Oct. 18. 2019
The appearance of green coffee from Sumatra can be jarring, especially if you’re used to washed beans from Africa or Central America. Why, many ask, does a Grade 1 Sumatra lack uniformity of color and/or bean size? Why do we see more “ugly” beans in Indonesian green coffee?
Let’s start by discussing a few terms - you can find more definitions in our Coffee Glossary:
Grade: There is no universal grading scale for green coffee - in fact, nearly every country has its own grading scale. Grading can also be an unreliable measure of quality; sometimes a coffee earns a higher grade than it deserves, other times the grade is lowered to avoid tariffs. Grading in Sumatra is based on cup quality rather than appearance, so you can see a Grade 1 Sumatran coffee with up to 8% defects but high cupping scores.
Appearance: Refers to the amount of defects in a particular coffee. We list appearance under the “Specs” portion of every coffee review. Our appearance rating is a little confusing but the gist of it is, the decimal number represents the amount of secondary defects found out of the 5 secondary defect allowance in "Specialty Grade" coffee.
Going with shells as our example, this 5 secondary defect allowance means we would technically allow up to 50 shell beans in 300 grams of coffee. If there were 30 shells, the calculation that goes into our Appearance category would be: 30 shells = 3 secondary defects; 3 (secondary defects) / 5 (allowance) = .6 defects per 300 grams.
Defect: Refers to specific preparation problems with the green coffee, or a flavor problem found in the cupping process. Bad seeds in the green coffee sample are termed defects, and scored against the coffee to determine its grade. Roast problems sometimes produce defect flavors, as do poor sorting/preparation of the coffee, mistakes in transportation and storage, problems at the wet mill, bad picking of the fruit or problems going back to the tree itself.
Here’s what Dan, one of our coffee buyers, has to say about defects:
“Talking defects is so tricky because there's nothing cut and dry about it. I feel like the term "defect" lends to an assumption that the coffee is bad, or at least tastes bad. The truth is there's a whole range of defect types and the impact they have on the cup (if any) will vary. Coffee is produce and uniformity is a very hard thing to mitigate, especially since the size is so small. This doesn't mean we don't care how a coffee looks, because we do. But I think that when discussing defects as they are outlined in manuals such as the SCA handbook, it's important to keep in mind that just because a coffee is not uniform and qualifies as a "defect" (I'm generally talking about secondary defects here), it doesn't mean it tastes bad. Conversely, a terrible coffee can be nearly 100% defect free, have stable moisture, and even be a "good" cultivar like Caturra or Bourbon but cup very poorly. In short, visual judgement should never replace taste.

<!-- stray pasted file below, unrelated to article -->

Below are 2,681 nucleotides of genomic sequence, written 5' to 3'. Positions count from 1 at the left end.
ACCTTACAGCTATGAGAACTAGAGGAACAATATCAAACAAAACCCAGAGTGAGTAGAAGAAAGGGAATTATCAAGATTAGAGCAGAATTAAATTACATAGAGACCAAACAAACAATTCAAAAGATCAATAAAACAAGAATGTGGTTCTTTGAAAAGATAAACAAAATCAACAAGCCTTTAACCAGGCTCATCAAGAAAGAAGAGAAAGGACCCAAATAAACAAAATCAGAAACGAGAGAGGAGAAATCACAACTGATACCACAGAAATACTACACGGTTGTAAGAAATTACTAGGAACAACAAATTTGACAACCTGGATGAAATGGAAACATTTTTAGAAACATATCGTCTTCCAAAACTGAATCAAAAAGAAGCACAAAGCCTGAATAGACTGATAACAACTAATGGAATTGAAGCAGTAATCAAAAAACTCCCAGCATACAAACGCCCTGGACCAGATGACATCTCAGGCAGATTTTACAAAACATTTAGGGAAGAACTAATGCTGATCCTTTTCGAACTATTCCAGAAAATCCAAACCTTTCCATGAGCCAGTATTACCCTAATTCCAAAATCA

On culling, I do think it's useful for picking out really nasty beans, but maybe not so important for every little broken, bug holed, or mis-shapen coffee. The majority of these are what are considered secondary defects and have a pretty high allowance when calculating grade number. And most importantly, they don't really have an affect on flavor.”
Sumatran coffees are tricky in that they tend to be riddled with defects no matter what the grade. There are a few reasons for this, such as weather and processing method. That doesn't mean they get a pass in our appearance count! We receive a huge variety of unsolicited samples from producers in Indonesia, and it's worth noting that most of the "Grade 1" coffee looks far worse than any coffee we ultimately purchase for resale. In his explanation of Giling Basah processing, common in Sumatra, Tom explains how we choose Sumatran coffees:
"When Sweet Maria's started back in '97, right in the middle of this "specialty coffee as carbon-water" era, the samples of Sumatra coffees I looked at were hideous. And for perhaps a decade after that, many Indonesian coffees were exported with impunity, as "Grade 1 Mandheling" seemed to mean nothing, and 100+ physical defects per 350 gram sample of green beans was common. Indonesian exporters, perhaps as the most dubious in the coffee world, were not only given a free pass on the cupping table, but in terms of cleanliness of coffee preparation as well...It takes a lot of cupping and identifying a different set of reference points to determine what a really good wet-hulled Sumatra should be. In our lab we also check the defect count, ultra-violet appearance of the coffee, water activity, humidity, and density of the bean. These tell the story of the coffee, but ultimately we find that cupping reveals the truth just as well."
Our main takeaway? Don't judge a book by its cover! If you're taking a crack at roasting Sumatra or another Indonesian coffee, trust your palate over your eyes. If you do see something that seems amiss, don't worry - feel free to email us a photo to [email protected] and we can take a look. For more information, check out our Sumatra Origin Page.